The trauma of war in Yemen

Five years of civil war have left Yemen devastated on many levels. Tens of thousands have died as a result not only of the violence but also of the ongoing famine. Communities are fractured and families destroyed. Despite the conflict, RNW Media’s Manasati30 platform has continued to inform, entertain and nourish its large online community of young Yemenis. A recent story by colleague Nisma Mansour about the effects of the conflict on her mental health prompted many users to comment that she had expressed exactly how they too are feeling.

War is printed in my DNA

The war in Yemen has marked its fifth year, a half-decade of crisis that has caused untold damage to the country’s infrastructure and displaced millions. You can easily find the numbers. All those numbers at the top of reports or articles talking about the war in Yemen. But all those numbers do not reflect the reality of the situation because behind every number there is trauma and only those who have lived the war can understand it. The mental health situation in Yemen is alarming, but no one wants to talk about it, and everyone keeps saying, “No, we Yemenis, we can bear anything, we are a strong nation.” I’m here to say the exact opposite, we Yemenis have been through enough and we are a nation suffering and traumatised by war.

Memories haunt me
Since the conflict began in 2015, I have, like everyone else, experienced being caught between the fire of the warring parties many times. I have developed feelings of insecurity and instability. How can I ever feel safe or stable when I have had to relocate more than 3 times to find safety? I still remember the horrible days when I was trapped in my house in Khormaksar.* I heard the sounds of missiles so often I learned to differentiate between the sound of a mortar shell and a DShK shell.** The memories of those days still haunt me, and the sound of the missiles whistling overhead has a permanent place in my memory, triggered by any loud noise even when I am in the safest place. I can’t get rid of them, as if they were printed in my DNA, I will always be haunted by the awful feelings of insecurity and pain.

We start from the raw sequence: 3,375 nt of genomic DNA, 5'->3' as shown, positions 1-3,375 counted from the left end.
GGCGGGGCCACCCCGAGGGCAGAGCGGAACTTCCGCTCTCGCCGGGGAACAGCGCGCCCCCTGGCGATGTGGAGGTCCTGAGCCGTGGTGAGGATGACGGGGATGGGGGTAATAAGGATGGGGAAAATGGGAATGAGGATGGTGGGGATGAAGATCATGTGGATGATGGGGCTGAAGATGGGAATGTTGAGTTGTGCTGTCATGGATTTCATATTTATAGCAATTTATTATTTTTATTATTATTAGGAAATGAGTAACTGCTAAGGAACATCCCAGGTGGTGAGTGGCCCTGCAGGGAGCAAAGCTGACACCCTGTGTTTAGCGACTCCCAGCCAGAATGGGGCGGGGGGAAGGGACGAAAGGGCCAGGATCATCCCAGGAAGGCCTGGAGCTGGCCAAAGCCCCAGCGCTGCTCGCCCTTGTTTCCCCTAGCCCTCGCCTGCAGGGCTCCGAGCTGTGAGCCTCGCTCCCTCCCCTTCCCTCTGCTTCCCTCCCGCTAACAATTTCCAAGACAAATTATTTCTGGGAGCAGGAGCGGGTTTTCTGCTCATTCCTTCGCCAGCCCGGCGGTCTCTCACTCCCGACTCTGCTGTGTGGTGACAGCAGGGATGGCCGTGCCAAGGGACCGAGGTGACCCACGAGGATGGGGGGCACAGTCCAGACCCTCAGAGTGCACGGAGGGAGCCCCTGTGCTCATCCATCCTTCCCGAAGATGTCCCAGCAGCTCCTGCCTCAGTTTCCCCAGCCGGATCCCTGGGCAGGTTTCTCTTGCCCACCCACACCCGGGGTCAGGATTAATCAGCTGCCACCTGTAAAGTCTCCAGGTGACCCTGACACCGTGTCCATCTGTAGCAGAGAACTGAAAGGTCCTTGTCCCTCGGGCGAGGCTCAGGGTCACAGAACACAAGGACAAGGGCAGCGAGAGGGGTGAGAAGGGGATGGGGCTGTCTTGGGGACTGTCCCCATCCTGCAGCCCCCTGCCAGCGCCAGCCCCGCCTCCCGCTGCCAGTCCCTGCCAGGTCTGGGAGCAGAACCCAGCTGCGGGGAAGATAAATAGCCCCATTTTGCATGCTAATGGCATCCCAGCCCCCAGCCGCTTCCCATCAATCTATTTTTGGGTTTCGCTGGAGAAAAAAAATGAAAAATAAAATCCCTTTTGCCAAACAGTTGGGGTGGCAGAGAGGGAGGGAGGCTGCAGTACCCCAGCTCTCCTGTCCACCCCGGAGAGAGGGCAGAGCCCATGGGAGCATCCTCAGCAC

Living with trauma
A World Health Organization (WHO) report indicates that people are 22 per cent more likely to develop mental disorders in conflict zones and many Yemenis have suffered severe trauma directly or indirectly. In another study on the impact of the war on the mental health of Yemeni children, researchers found that of the 902 children surveyed, 712, or 79 per cent of them, suffer from symptoms of  post traumatic stress disorder.  The unfortunate fact is that we as Yemenis are doomed to live with these traumas for many reasons. Firstly, because the number of psychiatrists in Yemen is very limited, (only 40 psychiatrists in the entire country according to a 2016 WHO estimate) and secondly because the majority of aid coming to Yemen is for emergency relief and there is no investment in mental health programmes.

In my DNA
Not long ago, I was one of those who repeated along with other Yemenis that we are strong, and we can handle anything. And then the August 2019 clashes between the government and forces of the southern transitional council came. After these clashes ended, I went through a difficult period where I couldn’t sleep for almost two weeks, it was because all the horrible memories of war had returned all at once. As if they were telling me, ” I am not going anywhere, I am printed in your DNA.”

After the article was published, Nisma (pictured above) reported that she is feeling much better and that expressing her feelings in writing has made her feel stronger. You can read the original article in Arabic here. It attracted many comments from readers such as:

Mohammed Alkowkbanie: I have post-traumatic syndrome due to the scenes of bombing and destruction I’ve witnessed. Also participating in the war left me in a big mental shock

Husam Turbosh: Great story, the numbers always give us an impression of material losses, but the psychological consequences are huge, and unfortunately we are the ones who pay the price for it daily.

Huda Ashraf: She got out all the feelings inside me.

In total Nisma’s story attacted almost 8,000 engagements (likes, shares and comments) on Facebook.

*Khormaksa is a district in the city of Aden

**The DShK is a World War II era heavy machine gun of Russian origin